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Baffled by a switch mode power supply problem.

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Posted on March 29, 2021 at 10:28:12
mg16
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Posts: 462
Joined: October 18, 2001
Contributor
  Since:
December 0, 0000
I have the entry level Stax 252S energizer/amp and L300 headphone system.
Sounds great, but I would like to replace the el-cheapo 12 vdc wall wart that powers the 252s energizer. Also would like to eliminate having to use the 120vac to 100vac transformer, that now converts my USA mains voltage to Japanese 100vac mains voltage for the wall wart. I have built numerous regulated power supply's over the years, and put together a very nice supply using the schematic for the positive LT1085CT regulator circuit. It works great, supplying a constant 12.4vdc under about triple the load it will be required to deliver. Unfortunately, when feeding the 252S energizer, it won't even light up or supply any power to it. Plug in wall wart back in, and everything works fine. Recheck my diy supply, and it works fine under load on the test bench. I am guessing that the 252S amps switching power supply,(that coverts the 12vdc to the required 580v for the circuit), is screwing somehow with the LT1085CT voltage regulator chip.
The wall wart is marked 12vdc at 500ma output, and reads 22vdc no load on my Fluke meter.
Is it not possible to feed a switching power supply with a regulated voltage? Do you just feed the amp with 22 vdc unregulated, and have the SMPS pull down the voltage under load?
Don't want to damage the energizer/amp, but things should not be this hard I would think.
Anyone have any experience with this problem?
Thanks for reading this.
MG16

 

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That is weird. Polarity reversed maybe? (nt), posted on March 29, 2021 at 10:56:27
Jonesy
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nt


"I know just enough to get into trouble. But not enough to get out of it."




 

RE: That is weird. Polarity reversed maybe? (nt), posted on March 29, 2021 at 11:32:19
mg16
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Posts: 462
Joined: October 18, 2001
Contributor
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December 0, 0000
No, I made sure . I used the same connector, and it is marked on the wall wart as center pin negative, outer contact positive. Wired it that way and double checked with my meter.

 

RE: That is weird. Polarity reversed maybe? (nt), posted on March 29, 2021 at 15:42:19
Duster
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Location: Pacific Northwest
Joined: August 25, 2002
Is it possible to feed the circuit with the voltage regulator disabled, so it approximates the output of the wall wart, but still a better sounding option than using the stock wall wart, mg16?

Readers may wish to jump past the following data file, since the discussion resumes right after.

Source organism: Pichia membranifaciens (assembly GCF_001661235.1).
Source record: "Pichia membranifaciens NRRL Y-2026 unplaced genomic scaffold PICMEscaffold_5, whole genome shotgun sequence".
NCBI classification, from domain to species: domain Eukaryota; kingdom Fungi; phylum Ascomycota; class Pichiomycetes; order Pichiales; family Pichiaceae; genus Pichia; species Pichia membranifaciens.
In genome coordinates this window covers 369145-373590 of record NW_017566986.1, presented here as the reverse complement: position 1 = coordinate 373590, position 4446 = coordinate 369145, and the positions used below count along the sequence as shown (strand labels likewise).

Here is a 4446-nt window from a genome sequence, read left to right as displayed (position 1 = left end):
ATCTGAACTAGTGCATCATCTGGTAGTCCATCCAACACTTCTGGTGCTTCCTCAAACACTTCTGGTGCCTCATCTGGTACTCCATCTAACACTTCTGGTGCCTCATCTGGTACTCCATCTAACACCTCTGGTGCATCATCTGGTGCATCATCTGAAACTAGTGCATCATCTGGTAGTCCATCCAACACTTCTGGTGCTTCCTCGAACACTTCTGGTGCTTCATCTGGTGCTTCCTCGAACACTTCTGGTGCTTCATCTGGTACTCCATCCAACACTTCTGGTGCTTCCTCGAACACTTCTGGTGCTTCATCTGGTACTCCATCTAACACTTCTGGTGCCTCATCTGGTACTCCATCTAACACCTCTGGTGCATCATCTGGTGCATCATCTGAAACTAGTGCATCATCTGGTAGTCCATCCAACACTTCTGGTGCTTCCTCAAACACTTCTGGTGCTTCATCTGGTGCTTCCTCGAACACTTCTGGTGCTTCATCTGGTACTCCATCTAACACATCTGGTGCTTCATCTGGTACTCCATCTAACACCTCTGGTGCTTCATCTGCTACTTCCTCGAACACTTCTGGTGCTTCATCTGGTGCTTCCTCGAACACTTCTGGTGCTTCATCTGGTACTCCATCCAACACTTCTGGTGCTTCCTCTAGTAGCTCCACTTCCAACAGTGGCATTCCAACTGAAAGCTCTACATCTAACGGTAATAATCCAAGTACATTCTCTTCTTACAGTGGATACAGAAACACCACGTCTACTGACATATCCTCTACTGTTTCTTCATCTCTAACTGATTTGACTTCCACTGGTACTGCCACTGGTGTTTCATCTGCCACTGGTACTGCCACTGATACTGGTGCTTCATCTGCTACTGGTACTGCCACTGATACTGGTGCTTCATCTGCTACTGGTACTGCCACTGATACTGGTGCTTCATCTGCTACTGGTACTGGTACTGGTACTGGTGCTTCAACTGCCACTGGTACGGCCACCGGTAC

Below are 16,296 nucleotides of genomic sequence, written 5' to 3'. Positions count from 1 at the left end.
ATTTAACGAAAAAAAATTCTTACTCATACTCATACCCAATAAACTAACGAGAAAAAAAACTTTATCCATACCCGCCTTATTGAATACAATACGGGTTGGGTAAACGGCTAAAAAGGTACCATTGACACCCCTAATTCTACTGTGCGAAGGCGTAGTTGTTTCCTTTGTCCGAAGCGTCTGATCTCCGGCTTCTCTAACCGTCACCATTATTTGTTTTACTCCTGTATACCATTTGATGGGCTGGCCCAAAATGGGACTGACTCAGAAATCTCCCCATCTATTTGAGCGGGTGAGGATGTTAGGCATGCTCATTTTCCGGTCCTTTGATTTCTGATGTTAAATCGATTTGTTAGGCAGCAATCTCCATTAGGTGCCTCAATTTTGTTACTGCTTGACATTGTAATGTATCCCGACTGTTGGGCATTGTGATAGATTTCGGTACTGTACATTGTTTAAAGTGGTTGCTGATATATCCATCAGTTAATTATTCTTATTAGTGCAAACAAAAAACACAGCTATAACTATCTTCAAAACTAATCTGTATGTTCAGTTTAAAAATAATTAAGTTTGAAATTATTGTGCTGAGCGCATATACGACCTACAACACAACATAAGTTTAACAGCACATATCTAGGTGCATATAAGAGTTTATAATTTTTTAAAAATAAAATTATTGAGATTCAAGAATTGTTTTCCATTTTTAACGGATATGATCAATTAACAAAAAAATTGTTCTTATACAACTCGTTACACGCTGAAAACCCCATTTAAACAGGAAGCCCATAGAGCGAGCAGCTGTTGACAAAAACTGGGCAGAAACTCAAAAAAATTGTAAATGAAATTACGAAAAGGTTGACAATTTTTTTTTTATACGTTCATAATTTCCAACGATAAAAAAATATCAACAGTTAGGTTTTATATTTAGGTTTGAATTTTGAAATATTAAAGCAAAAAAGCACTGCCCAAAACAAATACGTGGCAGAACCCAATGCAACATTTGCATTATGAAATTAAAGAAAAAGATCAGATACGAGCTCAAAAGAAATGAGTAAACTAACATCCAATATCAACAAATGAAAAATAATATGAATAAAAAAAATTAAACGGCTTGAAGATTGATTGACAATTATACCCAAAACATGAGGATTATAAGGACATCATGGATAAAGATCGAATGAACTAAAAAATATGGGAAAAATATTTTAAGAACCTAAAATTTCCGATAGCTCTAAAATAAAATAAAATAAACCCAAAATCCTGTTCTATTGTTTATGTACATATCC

RE: That is weird. Polarity reversed maybe? (nt), posted on March 30, 2021 at 08:35:35
mg16
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Posts: 462
Joined: October 18, 2001
Contributor
  Since:
December 0, 0000
I guess I will try to see how it sounds unregulated.
Thanks,
MG16

 

RE: Baffled by a switch mode power supply problem., posted on March 30, 2021 at 10:21:40
jedrider
Audiophile

Posts: 13640
Location: No. California
Joined: December 26, 2003
As the power source says 12 vdc but measures 22 vdc, it appears that the internal power supply actually expects > 12 vdc as a valid input. Usually, you want to feed a regulator about 2 volts over what it is expected to deliver. I'm not an expert, but like you, I have experimented a lot. I notice that some equipment is just very particular to what voltage and amperage you deliver and just doesn't operate at any lower voltage or amperage.

 

Or... existing adapter is non SMPS?, posted on March 31, 2021 at 12:28:44
Jonesy
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Posts: 2657
Location: Winnipeg, Manitoba
Joined: September 1, 2005
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  Since:
March 1, 2018
... and it's a linear power supply you need to use with the Stax unit?

I came across an article where someone is using a car battery for the 12v DC. They mention the adapter included with the Stax unit is "non" SMPS.

Cheers!

Jonesy



"I know just enough to get into trouble. But not enough to get out of it."




 

I think Jedrider has it right..., posted on April 9, 2021 at 18:19:19
Lew
Audiophile

Posts: 10578
Location: Bethesda, Maryland
Joined: December 11, 2000
The thing wants to see some voltage above 12V at its input, probably because it has its own internal regulators that drop some voltage. If you don't feed it enough to trigger, it's dead. I had the same or a similar experience with a linear supply I built for a solid state phono stage. The preamp had markings on its PS input socket stating the min and max DC voltages it wanted to be fed, so I knew what my problem was in that case.

 

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